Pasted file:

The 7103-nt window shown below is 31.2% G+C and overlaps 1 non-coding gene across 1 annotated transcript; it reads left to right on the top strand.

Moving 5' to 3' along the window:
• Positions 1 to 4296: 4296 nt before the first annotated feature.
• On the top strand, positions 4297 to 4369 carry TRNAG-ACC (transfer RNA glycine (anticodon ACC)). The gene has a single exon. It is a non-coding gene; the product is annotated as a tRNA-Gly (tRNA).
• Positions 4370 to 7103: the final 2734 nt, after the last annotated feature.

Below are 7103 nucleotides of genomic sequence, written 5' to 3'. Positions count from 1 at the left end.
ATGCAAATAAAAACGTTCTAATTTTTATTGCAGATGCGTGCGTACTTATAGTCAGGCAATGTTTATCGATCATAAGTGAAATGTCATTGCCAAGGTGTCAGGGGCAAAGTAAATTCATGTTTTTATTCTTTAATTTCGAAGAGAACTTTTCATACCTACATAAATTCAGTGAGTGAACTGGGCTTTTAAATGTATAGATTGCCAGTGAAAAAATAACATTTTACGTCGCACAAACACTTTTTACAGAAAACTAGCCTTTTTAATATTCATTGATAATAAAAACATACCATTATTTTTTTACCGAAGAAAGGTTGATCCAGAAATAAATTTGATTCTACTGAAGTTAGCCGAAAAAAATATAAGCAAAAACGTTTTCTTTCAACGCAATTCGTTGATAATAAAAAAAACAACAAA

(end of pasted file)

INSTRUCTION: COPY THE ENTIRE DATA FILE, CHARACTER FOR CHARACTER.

The 7103-nt window shown below is 31.2% G+C and overlaps 1 non-coding gene across 1 annotated transcript; it reads left to right on the top strand.

Moving 5' to 3' along the window:
• Positions 1 to 4296: 4296 nt before the first annotated feature.
• On the top strand, positions 4297 to 4369 carry TRNAG-ACC (transfer RNA glycine (anticodon ACC)). The gene has a single exon. It is a non-coding gene; the product is annotated as a tRNA-Gly (tRNA).
• Positions 4370 to 7103: the final 2734 nt, after the last annotated feature.

Below are 7103 nucleotides of genomic sequence, written 5' to 3'. Positions count from 1 at the left end.
ATGCAAATAAAAACGTTCTAATTTTTATTGCAGATGCGTGCGTACTTATAGTCAGGCAATGTTTATCGATCATAAGTGAAATGTCATTGCCAAGGTGTCAGGGGCAAAGTAAATTCATGTTTTTATTCTTTAATTTCGAAGAGAACTTTTCATACCTACATAAATTCAGTGAGTGAACTGGGCTTTTAAATGTATAGATTGCCAGTGAAAAAATAACATTTTACGTCGCACAAACACTTTTTACAGAAAACTAGCCTTTTTAATATTCATTGATAATAAAAACATACCATTATTTTTTTACCGAAGAAAGGTTGATCCAGAAATAAATTTGATTCTACTGAAGTTAGCCGAAAAAAATATAAGCAAAAACGTTTTCTTTCAACGCAATTCGTTGATAATAAAAAAAACAACAAA